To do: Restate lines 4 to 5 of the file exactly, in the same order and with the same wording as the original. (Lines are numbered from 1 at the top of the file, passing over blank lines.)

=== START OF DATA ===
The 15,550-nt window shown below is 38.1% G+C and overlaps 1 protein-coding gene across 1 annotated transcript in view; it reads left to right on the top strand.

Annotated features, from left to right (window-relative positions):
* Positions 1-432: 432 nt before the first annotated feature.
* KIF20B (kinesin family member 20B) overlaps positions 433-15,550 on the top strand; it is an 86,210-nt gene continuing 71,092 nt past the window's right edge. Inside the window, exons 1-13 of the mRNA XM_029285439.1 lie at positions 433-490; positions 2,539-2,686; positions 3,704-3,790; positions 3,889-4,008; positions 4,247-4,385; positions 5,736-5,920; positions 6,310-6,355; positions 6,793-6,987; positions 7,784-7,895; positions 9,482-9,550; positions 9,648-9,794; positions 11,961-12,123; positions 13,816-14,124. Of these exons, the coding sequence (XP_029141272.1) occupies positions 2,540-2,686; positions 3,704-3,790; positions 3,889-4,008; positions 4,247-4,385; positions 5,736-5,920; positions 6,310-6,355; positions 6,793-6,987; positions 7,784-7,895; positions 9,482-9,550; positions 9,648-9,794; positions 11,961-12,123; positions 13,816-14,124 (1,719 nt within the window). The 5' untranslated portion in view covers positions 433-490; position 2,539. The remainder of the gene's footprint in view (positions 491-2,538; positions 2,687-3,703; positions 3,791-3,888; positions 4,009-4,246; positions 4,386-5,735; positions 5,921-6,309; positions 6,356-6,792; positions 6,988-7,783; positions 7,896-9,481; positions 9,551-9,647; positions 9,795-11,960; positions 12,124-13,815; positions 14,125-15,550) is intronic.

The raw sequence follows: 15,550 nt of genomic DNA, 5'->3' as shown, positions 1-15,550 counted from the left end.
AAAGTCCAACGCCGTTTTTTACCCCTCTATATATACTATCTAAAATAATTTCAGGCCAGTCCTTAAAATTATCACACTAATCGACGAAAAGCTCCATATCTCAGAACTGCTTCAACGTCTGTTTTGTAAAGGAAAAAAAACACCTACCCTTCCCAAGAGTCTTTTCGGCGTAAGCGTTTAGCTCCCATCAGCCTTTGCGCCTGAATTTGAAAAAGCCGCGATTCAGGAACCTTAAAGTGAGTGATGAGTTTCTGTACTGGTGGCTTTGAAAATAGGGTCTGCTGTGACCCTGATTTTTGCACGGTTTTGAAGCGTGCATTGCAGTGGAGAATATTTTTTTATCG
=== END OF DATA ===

* KIF20B (kinesin family member 20B) overlaps positions 433-15,550 on the top strand; it is an 86,210-nt gene continuing 71,092 nt past the window's right edge. Inside the window, exons 1-13 of the mRNA XM_029285439.1 lie at positions 433-490; positions 2,539-2,686; positions 3,704-3,790; positions 3,889-4,008; positions 4,247-4,385; positions 5,736-5,920; positions 6,310-6,355; positions 6,793-6,987; positions 7,784-7,895; positions 9,482-9,550; positions 9,648-9,794; positions 11,961-12,123; positions 13,816-14,124. Of these exons, the coding sequence (XP_029141272.1) occupies positions 2,540-2,686; positions 3,704-3,790; positions 3,889-4,008; positions 4,247-4,385; positions 5,736-5,920; positions 6,310-6,355; positions 6,793-6,987; positions 7,784-7,895; positions 9,482-9,550; positions 9,648-9,794; positions 11,961-12,123; positions 13,816-14,124 (1,719 nt within the window). The 5' untranslated portion in view covers positions 433-490; position 2,539. The remainder of the gene's footprint in view (positions 491-2,538; positions 2,687-3,703; positions 3,791-3,888; positions 4,009-4,246; positions 4,386-5,735; positions 5,921-6,309; positions 6,356-6,792; positions 6,988-7,783; positions 7,896-9,481; positions 9,551-9,647; positions 9,795-11,960; positions 12,124-13,815; positions 14,125-15,550) is intronic.

The raw sequence follows: 15,550 nt of genomic DNA, 5'->3' as shown, positions 1-15,550 counted from the left end.